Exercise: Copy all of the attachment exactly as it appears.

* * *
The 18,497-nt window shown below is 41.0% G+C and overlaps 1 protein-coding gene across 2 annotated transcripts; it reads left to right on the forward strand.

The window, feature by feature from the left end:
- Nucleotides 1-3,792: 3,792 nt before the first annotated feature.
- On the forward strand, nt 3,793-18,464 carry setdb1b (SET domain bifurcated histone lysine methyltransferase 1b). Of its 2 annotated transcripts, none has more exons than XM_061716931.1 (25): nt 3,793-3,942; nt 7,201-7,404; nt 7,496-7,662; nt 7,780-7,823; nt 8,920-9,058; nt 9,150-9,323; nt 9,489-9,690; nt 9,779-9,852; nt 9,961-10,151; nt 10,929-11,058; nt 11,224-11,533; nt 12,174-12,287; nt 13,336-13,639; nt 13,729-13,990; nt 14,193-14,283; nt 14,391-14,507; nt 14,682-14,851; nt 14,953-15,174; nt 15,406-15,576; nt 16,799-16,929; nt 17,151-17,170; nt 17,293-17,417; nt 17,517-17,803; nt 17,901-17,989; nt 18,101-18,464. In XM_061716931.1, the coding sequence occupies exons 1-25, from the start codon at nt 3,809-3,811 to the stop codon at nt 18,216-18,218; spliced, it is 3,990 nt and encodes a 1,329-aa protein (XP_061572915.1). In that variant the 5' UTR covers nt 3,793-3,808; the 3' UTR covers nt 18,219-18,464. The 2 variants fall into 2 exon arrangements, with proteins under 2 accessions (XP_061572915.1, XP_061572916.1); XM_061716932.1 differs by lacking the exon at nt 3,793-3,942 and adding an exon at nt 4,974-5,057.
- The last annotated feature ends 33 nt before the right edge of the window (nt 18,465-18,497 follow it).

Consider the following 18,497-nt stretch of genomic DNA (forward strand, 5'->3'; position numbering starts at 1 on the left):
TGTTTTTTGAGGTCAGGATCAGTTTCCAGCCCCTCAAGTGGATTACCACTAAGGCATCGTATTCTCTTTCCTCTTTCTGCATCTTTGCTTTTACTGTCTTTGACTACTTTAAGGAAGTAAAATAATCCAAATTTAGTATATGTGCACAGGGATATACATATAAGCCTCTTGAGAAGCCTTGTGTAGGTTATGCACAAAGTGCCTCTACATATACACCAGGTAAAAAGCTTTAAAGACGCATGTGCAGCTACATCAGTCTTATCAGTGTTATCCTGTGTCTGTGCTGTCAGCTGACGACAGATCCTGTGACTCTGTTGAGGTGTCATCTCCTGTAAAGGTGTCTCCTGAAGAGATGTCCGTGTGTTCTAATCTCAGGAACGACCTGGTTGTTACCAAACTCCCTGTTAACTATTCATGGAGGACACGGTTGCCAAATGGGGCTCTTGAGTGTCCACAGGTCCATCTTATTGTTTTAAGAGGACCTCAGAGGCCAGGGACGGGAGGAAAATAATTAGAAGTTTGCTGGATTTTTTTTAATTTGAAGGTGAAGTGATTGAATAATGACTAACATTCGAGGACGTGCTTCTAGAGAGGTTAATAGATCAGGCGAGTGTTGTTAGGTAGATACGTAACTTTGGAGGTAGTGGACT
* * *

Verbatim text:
The 18,497-nt window shown below is 41.0% G+C and overlaps 1 protein-coding gene across 2 annotated transcripts; it reads left to right on the forward strand.

The window, feature by feature from the left end:
- Nucleotides 1-3,792: 3,792 nt before the first annotated feature.
- On the forward strand, nt 3,793-18,464 carry setdb1b (SET domain bifurcated histone lysine methyltransferase 1b). Of its 2 annotated transcripts, none has more exons than XM_061716931.1 (25): nt 3,793-3,942; nt 7,201-7,404; nt 7,496-7,662; nt 7,780-7,823; nt 8,920-9,058; nt 9,150-9,323; nt 9,489-9,690; nt 9,779-9,852; nt 9,961-10,151; nt 10,929-11,058; nt 11,224-11,533; nt 12,174-12,287; nt 13,336-13,639; nt 13,729-13,990; nt 14,193-14,283; nt 14,391-14,507; nt 14,682-14,851; nt 14,953-15,174; nt 15,406-15,576; nt 16,799-16,929; nt 17,151-17,170; nt 17,293-17,417; nt 17,517-17,803; nt 17,901-17,989; nt 18,101-18,464. In XM_061716931.1, the coding sequence occupies exons 1-25, from the start codon at nt 3,809-3,811 to the stop codon at nt 18,216-18,218; spliced, it is 3,990 nt and encodes a 1,329-aa protein (XP_061572915.1). In that variant the 5' UTR covers nt 3,793-3,808; the 3' UTR covers nt 18,219-18,464. The 2 variants fall into 2 exon arrangements, with proteins under 2 accessions (XP_061572915.1, XP_061572916.1); XM_061716932.1 differs by lacking the exon at nt 3,793-3,942 and adding an exon at nt 4,974-5,057.
- The last annotated feature ends 33 nt before the right edge of the window (nt 18,465-18,497 follow it).

Consider the following 18,497-nt stretch of genomic DNA (forward strand, 5'->3'; position numbering starts at 1 on the left):
TGTTTTTTGAGGTCAGGATCAGTTTCCAGCCCCTCAAGTGGATTACCACTAAGGCATCGTATTCTCTTTCCTCTTTCTGCATCTTTGCTTTTACTGTCTTTGACTACTTTAAGGAAGTAAAATAATCCAAATTTAGTATATGTGCACAGGGATATACATATAAGCCTCTTGAGAAGCCTTGTGTAGGTTATGCACAAAGTGCCTCTACATATACACCAGGTAAAAAGCTTTAAAGACGCATGTGCAGCTACATCAGTCTTATCAGTGTTATCCTGTGTCTGTGCTGTCAGCTGACGACAGATCCTGTGACTCTGTTGAGGTGTCATCTCCTGTAAAGGTGTCTCCTGAAGAGATGTCCGTGTGTTCTAATCTCAGGAACGACCTGGTTGTTACCAAACTCCCTGTTAACTATTCATGGAGGACACGGTTGCCAAATGGGGCTCTTGAGTGTCCACAGGTCCATCTTATTGTTTTAAGAGGACCTCAGAGGCCAGGGACGGGAGGAAAATAATTAGAAGTTTGCTGGATTTTTTTTAATTTGAAGGTGAAGTGATTGAATAATGACTAACATTCGAGGACGTGCTTCTAGAGAGGTTAATAGATCAGGCGAGTGTTGTTAGGTAGATACGTAACTTTGGAGGTAGTGGACT